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My previous setup was a single web server and a single database server. I was using nhibernate 2nd level caching to cache stuff to avoid lots of calls going to the database. This has worked great as i was using this this assembly

nhibernate.caches.syscache

and added this code to turn on the second level caching (using the regular syscache provider):

       return configuration
            .Mappings(m => m.FluentMappings.AddFromAssemblyOf<ApplicationMap>().Conventions.Add(typeof(Conventions)))
            .ExposeConfiguration(
                c => {
                    c.SetProperty("proxyfactory.factory_class", proxyFactory);
                    c.SetProperty("cache.provider_class", "NHibernate.Caches.SysCache.SysCacheProvider, NHibernate.Caches.SysCache");
                    c.SetProperty("cache.use_second_level_cache", "true");
                    c.SetProperty("cache.use_query_cache", "true");
                    c.SetProperty("expiration", "86400");
                })
            .BuildSessionFactory();

I have now migrated over to a new environment that has multiple webservers and i am trying to understand the implications of this (I still have a single db server).

Since the cache was being stored on the webserver before, now it would seem like i have 2 parallel caches on each webserver which themselves may not be in sync and may cause out of date updates, etc.

What is the best solution to get the benefits of the caching i had before but also take advantage of the resiliency of the web server load balancing that is provided with this new setup?

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3 Answers 3

up vote 8 down vote accepted

Ayende blogged about 2nd level cache usage in NHibernate. You will need to use a distributed cache in a web farm scenario. For example SysCache2 (which relies on ASP.NET cache and which could be configured to use a distributed provider) or MemCache. Here's an article illustrating how you could configure memcached.

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thanks for the links as they are great articles. I still have a few questions. 1. Where should this cache run (on one of the web servers or do i now need another server for this caching). If it has to be another machine, isn't this going to be slower given i now need a network hop to reach the cache? –  leora Jul 6 '11 at 3:35
    
@ooo, ideally it should be another machines with lots of memory. You could also use your web servers but in general it is not recommended. –  Darin Dimitrov Jul 6 '11 at 4:43
    
what about the point about having an extra network hop for getting to the cache (versus being on the same machine). Also, should that new machine just be dedicated to being a cache machine. –  leora Jul 6 '11 at 5:02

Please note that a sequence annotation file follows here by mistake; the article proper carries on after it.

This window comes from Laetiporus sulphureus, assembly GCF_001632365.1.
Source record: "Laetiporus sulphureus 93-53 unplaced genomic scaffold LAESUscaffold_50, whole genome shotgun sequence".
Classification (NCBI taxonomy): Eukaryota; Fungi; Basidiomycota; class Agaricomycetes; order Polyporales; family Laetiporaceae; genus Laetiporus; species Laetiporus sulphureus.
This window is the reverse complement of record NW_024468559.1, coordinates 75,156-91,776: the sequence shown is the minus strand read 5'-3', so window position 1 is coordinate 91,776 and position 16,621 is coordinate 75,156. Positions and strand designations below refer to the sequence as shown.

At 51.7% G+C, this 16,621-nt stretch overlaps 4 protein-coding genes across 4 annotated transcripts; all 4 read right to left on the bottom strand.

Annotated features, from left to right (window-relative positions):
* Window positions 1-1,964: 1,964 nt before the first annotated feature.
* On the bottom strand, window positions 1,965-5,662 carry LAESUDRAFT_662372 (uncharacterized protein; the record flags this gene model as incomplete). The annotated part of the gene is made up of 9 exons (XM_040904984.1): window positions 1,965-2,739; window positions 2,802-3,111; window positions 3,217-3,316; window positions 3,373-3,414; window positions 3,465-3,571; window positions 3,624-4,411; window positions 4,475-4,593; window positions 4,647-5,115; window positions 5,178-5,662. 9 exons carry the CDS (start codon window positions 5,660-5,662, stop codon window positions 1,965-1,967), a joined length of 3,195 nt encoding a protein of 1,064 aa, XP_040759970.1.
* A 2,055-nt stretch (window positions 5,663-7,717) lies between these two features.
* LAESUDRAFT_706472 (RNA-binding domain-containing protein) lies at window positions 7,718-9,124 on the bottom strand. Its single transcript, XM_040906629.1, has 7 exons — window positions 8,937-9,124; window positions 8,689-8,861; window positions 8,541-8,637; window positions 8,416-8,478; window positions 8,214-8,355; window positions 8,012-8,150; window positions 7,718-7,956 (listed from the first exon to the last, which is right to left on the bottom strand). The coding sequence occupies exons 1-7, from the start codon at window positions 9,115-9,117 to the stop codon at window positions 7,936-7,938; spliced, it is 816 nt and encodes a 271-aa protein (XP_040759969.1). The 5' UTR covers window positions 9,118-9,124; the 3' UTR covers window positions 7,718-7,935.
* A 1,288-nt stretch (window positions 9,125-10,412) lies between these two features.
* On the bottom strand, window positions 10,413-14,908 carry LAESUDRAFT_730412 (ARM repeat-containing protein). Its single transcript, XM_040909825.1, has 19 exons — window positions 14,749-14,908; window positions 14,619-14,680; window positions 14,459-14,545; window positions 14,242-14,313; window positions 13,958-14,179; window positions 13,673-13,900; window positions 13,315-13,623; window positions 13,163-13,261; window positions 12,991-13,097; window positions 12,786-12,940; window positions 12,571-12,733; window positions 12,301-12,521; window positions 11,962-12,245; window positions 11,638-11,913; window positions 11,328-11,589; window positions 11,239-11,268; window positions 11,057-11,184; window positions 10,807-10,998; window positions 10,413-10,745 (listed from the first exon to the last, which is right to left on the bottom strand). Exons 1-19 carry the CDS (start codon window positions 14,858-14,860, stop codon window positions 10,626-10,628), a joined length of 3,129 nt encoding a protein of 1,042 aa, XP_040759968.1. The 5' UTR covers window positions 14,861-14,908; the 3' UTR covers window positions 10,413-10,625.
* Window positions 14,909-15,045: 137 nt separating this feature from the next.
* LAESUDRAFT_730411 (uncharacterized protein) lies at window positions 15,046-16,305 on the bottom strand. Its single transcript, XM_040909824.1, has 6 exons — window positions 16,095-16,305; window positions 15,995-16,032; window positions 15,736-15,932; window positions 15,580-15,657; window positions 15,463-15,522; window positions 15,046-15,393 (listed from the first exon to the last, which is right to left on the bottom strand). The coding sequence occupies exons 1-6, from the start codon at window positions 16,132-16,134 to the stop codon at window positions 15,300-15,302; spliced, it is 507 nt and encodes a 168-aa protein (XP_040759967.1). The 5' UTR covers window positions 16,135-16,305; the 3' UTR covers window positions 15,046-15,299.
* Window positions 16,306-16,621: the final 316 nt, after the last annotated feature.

@ooo, indeed the extra network hop might be a little slower compared to storing it on the same servers. But bearing in mind the quantity memory you would consume on your actual web servers if you used them for caching and the slowness of your actual applications that would result from this, this extra network hop is like speed of light. So, yes, absolutely dedicate separate caching servers when you go distributed. If it is for financial reasons you could start with the same servers but you should think to offload the caching when day. –  Darin Dimitrov Jul 6 '11 at 5:05
    
Do you know if there is any good comparison (ease of setup, performance, etc) for each of the providers –  leora Jul 6 '11 at 11:01

Checkout this question and marked answer:

Using Microsoft Velocity with NHibernate?

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is there any reason you are suggestion Velocity over the other choices? I am trying to find a good comparison (ease of setup, performance, etc). –  leora Jul 6 '11 at 3:36
    
This is one of the options and it just working. –  dariol Jul 6 '11 at 8:15
    
so is it better / worse than the alternatives –  leora Jul 6 '11 at 11:00
1  
@leora we are using velocity successfully on our project as a 2nd level cache. Performance is acceptable. Don't run your distributed cache nodes on the same machines as your application stack if you can avoid it. Better / Worse? I don't know - we didn't benchmark all possible alternatives. An advantage for us of AppFabric was that it meant we stayed within the Microsoft stack. However, colleagues of mine have used memcached successfully in the past. We also decompiled the NCached client provider for NHibernate and found it almost identical in functionality to the velocity provider. –  Nick Ryan Mar 26 '12 at 9:09

Well i've used memcached and it works like a charm. You may have to tweak the size of the cache but other than that it's hassle-free. Setup a memached node on each webserver node and maintain that configuration as you add up nodes

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